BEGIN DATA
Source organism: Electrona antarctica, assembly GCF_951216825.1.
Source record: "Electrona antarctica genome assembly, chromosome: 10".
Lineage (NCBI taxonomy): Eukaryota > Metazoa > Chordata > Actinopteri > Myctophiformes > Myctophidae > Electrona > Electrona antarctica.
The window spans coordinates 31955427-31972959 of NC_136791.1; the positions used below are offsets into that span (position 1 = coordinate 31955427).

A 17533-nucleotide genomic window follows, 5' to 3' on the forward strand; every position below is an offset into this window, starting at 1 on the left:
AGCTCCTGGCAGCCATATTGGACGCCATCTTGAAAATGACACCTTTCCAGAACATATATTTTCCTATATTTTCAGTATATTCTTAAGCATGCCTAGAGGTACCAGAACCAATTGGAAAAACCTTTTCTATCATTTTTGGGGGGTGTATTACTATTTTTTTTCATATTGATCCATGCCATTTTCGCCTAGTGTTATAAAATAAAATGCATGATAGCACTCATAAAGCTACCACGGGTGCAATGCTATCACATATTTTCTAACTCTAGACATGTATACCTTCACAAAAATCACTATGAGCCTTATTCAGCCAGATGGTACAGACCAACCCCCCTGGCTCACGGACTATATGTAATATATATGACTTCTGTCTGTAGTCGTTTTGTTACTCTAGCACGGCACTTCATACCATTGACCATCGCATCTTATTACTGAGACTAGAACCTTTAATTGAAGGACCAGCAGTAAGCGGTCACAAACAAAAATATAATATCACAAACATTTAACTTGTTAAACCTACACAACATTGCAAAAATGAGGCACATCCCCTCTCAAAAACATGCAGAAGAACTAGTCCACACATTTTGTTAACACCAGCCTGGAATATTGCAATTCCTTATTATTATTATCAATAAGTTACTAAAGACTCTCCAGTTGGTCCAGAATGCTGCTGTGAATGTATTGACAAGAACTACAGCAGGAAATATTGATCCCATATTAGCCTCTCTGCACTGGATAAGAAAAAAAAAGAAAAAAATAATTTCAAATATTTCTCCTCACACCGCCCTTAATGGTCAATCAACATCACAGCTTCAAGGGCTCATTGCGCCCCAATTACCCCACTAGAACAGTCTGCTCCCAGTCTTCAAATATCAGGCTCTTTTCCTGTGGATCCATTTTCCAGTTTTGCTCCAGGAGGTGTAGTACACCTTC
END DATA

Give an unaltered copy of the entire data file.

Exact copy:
Source organism: Electrona antarctica, assembly GCF_951216825.1.
Source record: "Electrona antarctica genome assembly, chromosome: 10".
Lineage (NCBI taxonomy): Eukaryota > Metazoa > Chordata > Actinopteri > Myctophiformes > Myctophidae > Electrona > Electrona antarctica.
The window spans coordinates 31955427-31972959 of NC_136791.1; the positions used below are offsets into that span (position 1 = coordinate 31955427).

A 17533-nucleotide genomic window follows, 5' to 3' on the forward strand; every position below is an offset into this window, starting at 1 on the left:
AGCTCCTGGCAGCCATATTGGACGCCATCTTGAAAATGACACCTTTCCAGAACATATATTTTCCTATATTTTCAGTATATTCTTAAGCATGCCTAGAGGTACCAGAACCAATTGGAAAAACCTTTTCTATCATTTTTGGGGGGTGTATTACTATTTTTTTTCATATTGATCCATGCCATTTTCGCCTAGTGTTATAAAATAAAATGCATGATAGCACTCATAAAGCTACCACGGGTGCAATGCTATCACATATTTTCTAACTCTAGACATGTATACCTTCACAAAAATCACTATGAGCCTTATTCAGCCAGATGGTACAGACCAACCCCCCTGGCTCACGGACTATATGTAATATATATGACTTCTGTCTGTAGTCGTTTTGTTACTCTAGCACGGCACTTCATACCATTGACCATCGCATCTTATTACTGAGACTAGAACCTTTAATTGAAGGACCAGCAGTAAGCGGTCACAAACAAAAATATAATATCACAAACATTTAACTTGTTAAACCTACACAACATTGCAAAAATGAGGCACATCCCCTCTCAAAAACATGCAGAAGAACTAGTCCACACATTTTGTTAACACCAGCCTGGAATATTGCAATTCCTTATTATTATTATCAATAAGTTACTAAAGACTCTCCAGTTGGTCCAGAATGCTGCTGTGAATGTATTGACAAGAACTACAGCAGGAAATATTGATCCCATATTAGCCTCTCTGCACTGGATAAGAAAAAAAAAGAAAAAAATAATTTCAAATATTTCTCCTCACACCGCCCTTAATGGTCAATCAACATCACAGCTTCAAGGGCTCATTGCGCCCCAATTACCCCACTAGAACAGTCTGCTCCCAGTCTTCAAATATCAGGCTCTTTTCCTGTGGATCCATTTTCCAGTTTTGCTCCAGGAGGTGTAGTACACCTTC